The overall reported prevalence rates of HBV and HCV in Saudi Arabia are approximately 3.2% and 1.2%, respectively [12], according to studies on various target groups including military personnel, healthcare staff, premarital screening, hemodialysis patients, pregnant women, and blood donors across various geographical distributions, as well as socioeconomic backgrounds [13]. However, due to the healthcare awareness program and vaccination drives and/or campaigns in recent decades, the prevalence of viral hepatitis has significantly decreased in the Saudi population. Nevertheless, there are cases of chronic viral infections and occult HBV and HCV in the blood of apparently healthy individuals, which poses a serious concern for blood transfusions [14][15].

    2. Analysis on Research Results

    In this observational retrospective study, we collected and analyzed the demographic and clinical data of 3733 blood donors in the northern Riyadh region, over a period of 2 years (from January 2019 to December 2020). Out of the 3733 blood donors, 3645 (97.65%) were men and 88 (2.35%) were women. The average age of the donors included in this study was 31.95 ± 10.31, with 86.36% of the donors being Saudi citizens, whereas 13.64% donors were from other nationalities. Donor demographics and their frequencies are summarized in Table 1. The most frequent blood group in the donor population was O-positive (41.1%), followed by A-positive (23.44%) as presented in Figure 1. The donors were categorized into different age groups, and most of the donors (40%) were in the age group of 18–27 years (Table 1). The blood units collected from the donors were subjected to screening for various transfusion-transmitted diseases to prevent or reduce the chances of infections in blood transfusion. Various markers were used for different infectious viral diseases; in case of hepatitis B and C, which are covered in this study, samples were tested using serological markers. All samples were also screened using multiplex nucleic acid amplification tests (NATs). Of all donor blood samples, 7 (0.19%) tested serologically positive for HBsAg, whereas 260 (6.96%) and 203 (5.44%) were positive for anti-HBc and anti-HBs antibody tests, respectively (Table 2). In addition, 12 (0.32%) of the donor samples were reactive for anti-HCV antibodies. Moreover, the nucleic acid amplification test (NAT)-based screening of the blood samples revealed that 10 (0.27%) and 1 (0.027%) donors tested positive for NAT-HBV and NAT-HCV, respectively (Table 3).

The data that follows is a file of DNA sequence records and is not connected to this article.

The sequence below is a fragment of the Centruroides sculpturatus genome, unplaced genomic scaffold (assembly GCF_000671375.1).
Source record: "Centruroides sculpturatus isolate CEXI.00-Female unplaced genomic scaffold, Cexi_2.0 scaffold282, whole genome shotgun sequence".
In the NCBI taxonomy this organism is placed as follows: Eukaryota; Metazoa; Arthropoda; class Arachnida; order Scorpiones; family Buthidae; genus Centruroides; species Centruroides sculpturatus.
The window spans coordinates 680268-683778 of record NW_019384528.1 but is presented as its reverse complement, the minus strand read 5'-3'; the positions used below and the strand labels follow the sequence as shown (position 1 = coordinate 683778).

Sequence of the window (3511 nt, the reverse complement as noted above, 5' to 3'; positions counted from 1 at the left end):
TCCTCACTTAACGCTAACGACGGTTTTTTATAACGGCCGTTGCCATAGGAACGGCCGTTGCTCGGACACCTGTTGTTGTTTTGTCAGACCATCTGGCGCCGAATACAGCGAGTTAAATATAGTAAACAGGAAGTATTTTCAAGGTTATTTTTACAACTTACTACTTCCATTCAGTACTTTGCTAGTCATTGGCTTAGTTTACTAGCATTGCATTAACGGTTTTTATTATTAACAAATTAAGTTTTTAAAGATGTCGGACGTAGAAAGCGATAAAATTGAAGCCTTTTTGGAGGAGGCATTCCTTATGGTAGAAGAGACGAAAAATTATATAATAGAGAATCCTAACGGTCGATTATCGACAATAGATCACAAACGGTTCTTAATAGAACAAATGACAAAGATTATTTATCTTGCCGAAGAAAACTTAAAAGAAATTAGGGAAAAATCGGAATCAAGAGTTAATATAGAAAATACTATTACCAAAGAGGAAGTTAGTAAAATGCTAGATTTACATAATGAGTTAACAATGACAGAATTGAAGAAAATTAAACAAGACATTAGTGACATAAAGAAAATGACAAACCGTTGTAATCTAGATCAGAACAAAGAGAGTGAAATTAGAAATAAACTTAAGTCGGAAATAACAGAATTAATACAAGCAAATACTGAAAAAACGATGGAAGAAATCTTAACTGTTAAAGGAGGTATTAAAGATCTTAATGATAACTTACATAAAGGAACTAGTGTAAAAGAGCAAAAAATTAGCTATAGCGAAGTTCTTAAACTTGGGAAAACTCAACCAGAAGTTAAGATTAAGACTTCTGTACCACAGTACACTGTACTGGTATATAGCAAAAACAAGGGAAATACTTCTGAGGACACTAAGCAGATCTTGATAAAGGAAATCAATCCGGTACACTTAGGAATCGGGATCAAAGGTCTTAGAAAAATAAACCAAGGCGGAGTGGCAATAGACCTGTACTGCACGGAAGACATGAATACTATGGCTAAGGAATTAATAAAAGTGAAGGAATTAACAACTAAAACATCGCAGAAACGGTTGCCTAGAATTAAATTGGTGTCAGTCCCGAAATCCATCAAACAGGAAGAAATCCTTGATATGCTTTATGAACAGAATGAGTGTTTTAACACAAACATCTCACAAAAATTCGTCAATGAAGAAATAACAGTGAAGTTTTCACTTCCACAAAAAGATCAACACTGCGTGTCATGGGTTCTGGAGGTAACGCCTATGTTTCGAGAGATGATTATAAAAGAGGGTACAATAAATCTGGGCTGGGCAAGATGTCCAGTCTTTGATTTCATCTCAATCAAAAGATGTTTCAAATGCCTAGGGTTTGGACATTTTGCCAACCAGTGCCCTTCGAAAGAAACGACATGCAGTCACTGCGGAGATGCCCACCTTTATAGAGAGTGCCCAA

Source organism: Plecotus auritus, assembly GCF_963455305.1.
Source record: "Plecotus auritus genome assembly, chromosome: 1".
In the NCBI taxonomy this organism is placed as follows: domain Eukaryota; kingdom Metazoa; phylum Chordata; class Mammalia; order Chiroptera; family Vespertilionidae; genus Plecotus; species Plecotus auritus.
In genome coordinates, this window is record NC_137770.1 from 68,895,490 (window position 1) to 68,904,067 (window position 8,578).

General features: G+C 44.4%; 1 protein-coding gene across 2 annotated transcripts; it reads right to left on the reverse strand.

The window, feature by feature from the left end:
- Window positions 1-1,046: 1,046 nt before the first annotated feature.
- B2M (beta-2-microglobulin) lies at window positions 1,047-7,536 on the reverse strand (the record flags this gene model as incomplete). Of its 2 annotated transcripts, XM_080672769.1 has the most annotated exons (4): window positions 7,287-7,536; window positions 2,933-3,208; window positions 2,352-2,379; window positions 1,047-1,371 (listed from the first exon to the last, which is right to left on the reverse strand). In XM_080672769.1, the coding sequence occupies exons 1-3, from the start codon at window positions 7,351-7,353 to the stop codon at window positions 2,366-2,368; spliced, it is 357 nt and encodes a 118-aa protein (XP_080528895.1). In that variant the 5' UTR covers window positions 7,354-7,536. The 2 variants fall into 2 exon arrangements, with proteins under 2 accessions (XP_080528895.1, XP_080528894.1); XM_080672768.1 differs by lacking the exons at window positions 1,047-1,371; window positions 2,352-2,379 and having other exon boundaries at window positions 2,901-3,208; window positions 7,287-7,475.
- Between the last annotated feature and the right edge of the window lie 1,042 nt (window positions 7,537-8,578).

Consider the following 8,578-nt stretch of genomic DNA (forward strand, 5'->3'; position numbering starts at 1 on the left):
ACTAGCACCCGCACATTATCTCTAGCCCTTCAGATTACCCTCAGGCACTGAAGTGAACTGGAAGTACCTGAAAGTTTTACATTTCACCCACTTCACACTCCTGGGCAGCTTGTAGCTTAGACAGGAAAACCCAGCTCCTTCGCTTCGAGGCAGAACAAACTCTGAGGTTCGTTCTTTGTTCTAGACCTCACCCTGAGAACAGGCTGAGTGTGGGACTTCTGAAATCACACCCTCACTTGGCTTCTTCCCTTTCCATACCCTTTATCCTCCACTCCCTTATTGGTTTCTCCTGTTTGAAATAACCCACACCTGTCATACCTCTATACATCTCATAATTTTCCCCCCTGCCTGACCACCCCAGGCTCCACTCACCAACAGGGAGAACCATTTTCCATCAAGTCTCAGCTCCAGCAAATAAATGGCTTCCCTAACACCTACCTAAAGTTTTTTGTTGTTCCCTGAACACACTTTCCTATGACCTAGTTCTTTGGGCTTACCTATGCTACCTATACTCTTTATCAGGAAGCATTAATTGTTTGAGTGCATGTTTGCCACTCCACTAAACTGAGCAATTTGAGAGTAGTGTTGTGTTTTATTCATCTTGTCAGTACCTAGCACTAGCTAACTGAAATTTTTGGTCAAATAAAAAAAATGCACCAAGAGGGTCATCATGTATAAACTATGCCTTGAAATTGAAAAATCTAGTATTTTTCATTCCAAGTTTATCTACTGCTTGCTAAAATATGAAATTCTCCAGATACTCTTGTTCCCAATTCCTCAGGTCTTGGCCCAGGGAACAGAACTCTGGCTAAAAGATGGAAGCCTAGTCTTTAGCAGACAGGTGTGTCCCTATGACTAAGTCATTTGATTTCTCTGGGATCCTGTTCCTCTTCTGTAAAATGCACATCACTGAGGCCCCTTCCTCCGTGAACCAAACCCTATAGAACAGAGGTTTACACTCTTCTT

Figure 1. ABO/Rh blood group types of the studied blood donors.
    Table 1. Demographic characteristics of blood donors who donated blood at KKGH in Al Majmaah city or at the associated blood donation camps in other cities of the region, from January 2019 to December 2020.
    Demographic Characteristics Frequency, n (%)
    Nationality Saudi nationals 3224 (86.36)
    Other nationalities 509 (13.64)
    Total 3733 (100)
    Gender Male 3645 (97.65)
    Female 88 (2.35)
    Total 3733 (100)
    City Majmaah 2636 (70.6)
    Artawiah 229 (6.1)
    Riyadh 248 (6.64)
    Tumair 156 (4.17)
    Al-ghat 133 (3.6)
    Zulfi 83 (2.22)
    Other cities 248 (6.64)
    Total 3733 (100)
    Age 18-27 1494 (40)
    28-37 1193 (32)
    38-47 719 (19.3)
    48-57 265 (7.1)
    58-65 57 (1.5)
    >65 5 (0.1)
    Total 3733 (100)
    Table 2. The prevalence of HBV and HCV serological markers in the blood samples of donors.
    Serological Marker/Screening Test Test Result Number of Donor Samples Total Percentage
    HBsAg Negative 3726 99.81%
    Positive 7 (7 Male; 0 Female) 0.19%
    HBsAb Negative 3530 94.56%
    Positive 203 (198 Male; 5 Female) 5.44%
    HBcAb Negative 3473 93.04%
    Positive 260 (255 Male; 5 Female) 6.96%
    Anti-HCV Negative 3721 99.68%
    Positive 12 (12 Male; 0 Female) 0.32%
    Table 3. Prevalence of a positive nucleic acid amplification test (NAT) for HBV and HBC in the blood samples of donors.
    NAT Screening Tests Test Result Number of Donor Samples Total Percentage
    NAT-HBV Negative 3723 99.73
    Positive 10 (9 Male; 1 Female) 0.27
    NAT-HCV Negative 3732 99.97
    Positive 1 Male only 0.027
    The vital signs for the donors were also recorded before the blood donation. Almost all the donors were healthy and did not present with any discomfort or abnormal physiology; hence, the vital signs were in the normal range. Hemoglobin levels for all blood donors were also observed to be within the normal range required for blood donation. The blood pressure values of the donors included in our study were also within the acceptable normal limits, ranging between 60 and 90 mmHg for diastolic pressure and 100 and 140 mmHg for systolic pressure, with few outliers of around 150 mmHg systolic pressure, which could be related to anxiety before blood donation, as has been suggested before [16].